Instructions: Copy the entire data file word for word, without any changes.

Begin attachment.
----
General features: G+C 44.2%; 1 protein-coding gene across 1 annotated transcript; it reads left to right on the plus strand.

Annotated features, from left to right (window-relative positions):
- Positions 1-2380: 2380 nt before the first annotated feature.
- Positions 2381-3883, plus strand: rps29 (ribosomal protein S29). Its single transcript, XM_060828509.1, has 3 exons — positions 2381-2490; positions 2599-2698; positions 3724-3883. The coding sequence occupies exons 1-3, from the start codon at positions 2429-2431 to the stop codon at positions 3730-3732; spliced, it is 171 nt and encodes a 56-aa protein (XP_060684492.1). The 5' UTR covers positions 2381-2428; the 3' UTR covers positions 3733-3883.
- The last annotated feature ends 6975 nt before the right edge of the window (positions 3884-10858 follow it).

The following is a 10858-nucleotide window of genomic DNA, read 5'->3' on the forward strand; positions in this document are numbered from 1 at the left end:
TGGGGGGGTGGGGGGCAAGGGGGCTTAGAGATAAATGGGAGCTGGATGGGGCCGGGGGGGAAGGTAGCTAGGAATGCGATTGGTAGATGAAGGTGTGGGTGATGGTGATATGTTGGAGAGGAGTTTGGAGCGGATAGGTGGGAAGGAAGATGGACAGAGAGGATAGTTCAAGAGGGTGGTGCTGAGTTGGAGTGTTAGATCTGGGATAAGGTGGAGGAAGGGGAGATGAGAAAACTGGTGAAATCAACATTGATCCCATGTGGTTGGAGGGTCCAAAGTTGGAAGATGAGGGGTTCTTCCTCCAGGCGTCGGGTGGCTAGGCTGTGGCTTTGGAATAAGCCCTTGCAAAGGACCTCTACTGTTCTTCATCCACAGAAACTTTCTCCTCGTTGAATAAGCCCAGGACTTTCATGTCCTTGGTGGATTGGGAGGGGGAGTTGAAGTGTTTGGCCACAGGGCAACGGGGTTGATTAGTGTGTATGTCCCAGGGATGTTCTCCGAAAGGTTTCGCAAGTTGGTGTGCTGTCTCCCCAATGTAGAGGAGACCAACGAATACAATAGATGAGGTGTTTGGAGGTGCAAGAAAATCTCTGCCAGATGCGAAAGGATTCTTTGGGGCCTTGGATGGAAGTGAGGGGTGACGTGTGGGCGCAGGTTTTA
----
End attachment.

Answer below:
General features: G+C 44.2%; 1 protein-coding gene across 1 annotated transcript; it reads left to right on the plus strand.

Annotated features, from left to right (window-relative positions):
- Positions 1-2380: 2380 nt before the first annotated feature.
- Positions 2381-3883, plus strand: rps29 (ribosomal protein S29). Its single transcript, XM_060828509.1, has 3 exons — positions 2381-2490; positions 2599-2698; positions 3724-3883. The coding sequence occupies exons 1-3, from the start codon at positions 2429-2431 to the stop codon at positions 3730-3732; spliced, it is 171 nt and encodes a 56-aa protein (XP_060684492.1). The 5' UTR covers positions 2381-2428; the 3' UTR covers positions 3733-3883.
- The last annotated feature ends 6975 nt before the right edge of the window (positions 3884-10858 follow it).

The following is a 10858-nucleotide window of genomic DNA, read 5'->3' on the forward strand; positions in this document are numbered from 1 at the left end:
TGGGGGGGTGGGGGGCAAGGGGGCTTAGAGATAAATGGGAGCTGGATGGGGCCGGGGGGGAAGGTAGCTAGGAATGCGATTGGTAGATGAAGGTGTGGGTGATGGTGATATGTTGGAGAGGAGTTTGGAGCGGATAGGTGGGAAGGAAGATGGACAGAGAGGATAGTTCAAGAGGGTGGTGCTGAGTTGGAGTGTTAGATCTGGGATAAGGTGGAGGAAGGGGAGATGAGAAAACTGGTGAAATCAACATTGATCCCATGTGGTTGGAGGGTCCAAAGTTGGAAGATGAGGGGTTCTTCCTCCAGGCGTCGGGTGGCTAGGCTGTGGCTTTGGAATAAGCCCTTGCAAAGGACCTCTACTGTTCTTCATCCACAGAAACTTTCTCCTCGTTGAATAAGCCCAGGACTTTCATGTCCTTGGTGGATTGGGAGGGGGAGTTGAAGTGTTTGGCCACAGGGCAACGGGGTTGATTAGTGTGTATGTCCCAGGGATGTTCTCCGAAAGGTTTCGCAAGTTGGTGTGCTGTCTCCCCAATGTAGAGGAGACCAACGAATACAATAGATGAGGTGTTTGGAGGTGCAAGAAAATCTCTGCCAGATGCGAAAGGATTCTTTGGGGCCTTGGATGGAAGTGAGGGGTGACGTGTGGGCGCAGGTTTTA